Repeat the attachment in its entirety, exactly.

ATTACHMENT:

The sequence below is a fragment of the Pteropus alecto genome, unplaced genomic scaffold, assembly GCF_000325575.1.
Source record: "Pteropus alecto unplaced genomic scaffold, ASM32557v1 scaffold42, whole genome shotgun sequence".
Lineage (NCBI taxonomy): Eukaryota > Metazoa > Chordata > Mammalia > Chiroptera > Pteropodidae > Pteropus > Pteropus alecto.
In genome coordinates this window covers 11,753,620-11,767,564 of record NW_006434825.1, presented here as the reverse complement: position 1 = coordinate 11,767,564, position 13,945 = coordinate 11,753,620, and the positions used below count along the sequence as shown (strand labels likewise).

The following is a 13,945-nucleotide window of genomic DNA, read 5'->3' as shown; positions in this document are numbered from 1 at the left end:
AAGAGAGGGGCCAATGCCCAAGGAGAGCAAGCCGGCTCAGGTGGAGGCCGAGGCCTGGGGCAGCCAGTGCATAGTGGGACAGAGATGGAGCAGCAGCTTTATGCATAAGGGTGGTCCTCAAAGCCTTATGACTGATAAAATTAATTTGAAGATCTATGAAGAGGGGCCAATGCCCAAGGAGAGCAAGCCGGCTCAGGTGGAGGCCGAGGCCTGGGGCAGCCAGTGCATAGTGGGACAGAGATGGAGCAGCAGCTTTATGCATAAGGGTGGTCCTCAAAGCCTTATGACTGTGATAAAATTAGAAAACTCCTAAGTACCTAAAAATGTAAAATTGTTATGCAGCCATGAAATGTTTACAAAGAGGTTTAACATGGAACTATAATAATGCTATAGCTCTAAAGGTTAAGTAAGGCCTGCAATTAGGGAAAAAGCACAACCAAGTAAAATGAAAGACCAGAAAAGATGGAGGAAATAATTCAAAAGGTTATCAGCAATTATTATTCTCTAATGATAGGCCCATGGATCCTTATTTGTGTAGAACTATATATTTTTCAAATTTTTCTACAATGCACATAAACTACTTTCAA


The sequence below is a fragment of the Pteropus alecto genome, unplaced genomic scaffold, assembly GCF_000325575.1.
Source record: "Pteropus alecto unplaced genomic scaffold, ASM32557v1 scaffold42, whole genome shotgun sequence".
Lineage (NCBI taxonomy): Eukaryota > Metazoa > Chordata > Mammalia > Chiroptera > Pteropodidae > Pteropus > Pteropus alecto.
In genome coordinates this window covers 11,753,620-11,767,564 of record NW_006434825.1, presented here as the reverse complement: position 1 = coordinate 11,767,564, position 13,945 = coordinate 11,753,620, and the positions used below count along the sequence as shown (strand labels likewise).

The following is a 13,945-nucleotide window of genomic DNA, read 5'->3' as shown; positions in this document are numbered from 1 at the left end:
AAGAGAGGGGCCAATGCCCAAGGAGAGCAAGCCGGCTCAGGTGGAGGCCGAGGCCTGGGGCAGCCAGTGCATAGTGGGACAGAGATGGAGCAGCAGCTTTATGCATAAGGGTGGTCCTCAAAGCCTTATGACTGATAAAATTAATTTGAAGATCTATGAAGAGGGGCCAATGCCCAAGGAGAGCAAGCCGGCTCAGGTGGAGGCCGAGGCCTGGGGCAGCCAGTGCATAGTGGGACAGAGATGGAGCAGCAGCTTTATGCATAAGGGTGGTCCTCAAAGCCTTATGACTGTGATAAAATTAGAAAACTCCTAAGTACCTAAAAATGTAAAATTGTTATGCAGCCATGAAATGTTTACAAAGAGGTTTAACATGGAACTATAATAATGCTATAGCTCTAAAGGTTAAGTAAGGCCTGCAATTAGGGAAAAAGCACAACCAAGTAAAATGAAAGACCAGAAAAGATGGAGGAAATAATTCAAAAGGTTATCAGCAATTATTATTCTCTAATGATAGGCCCATGGATCCTTATTTGTGTAGAACTATATATTTTTCAAATTTTTCTACAATGCACATAAACTACTTTCAA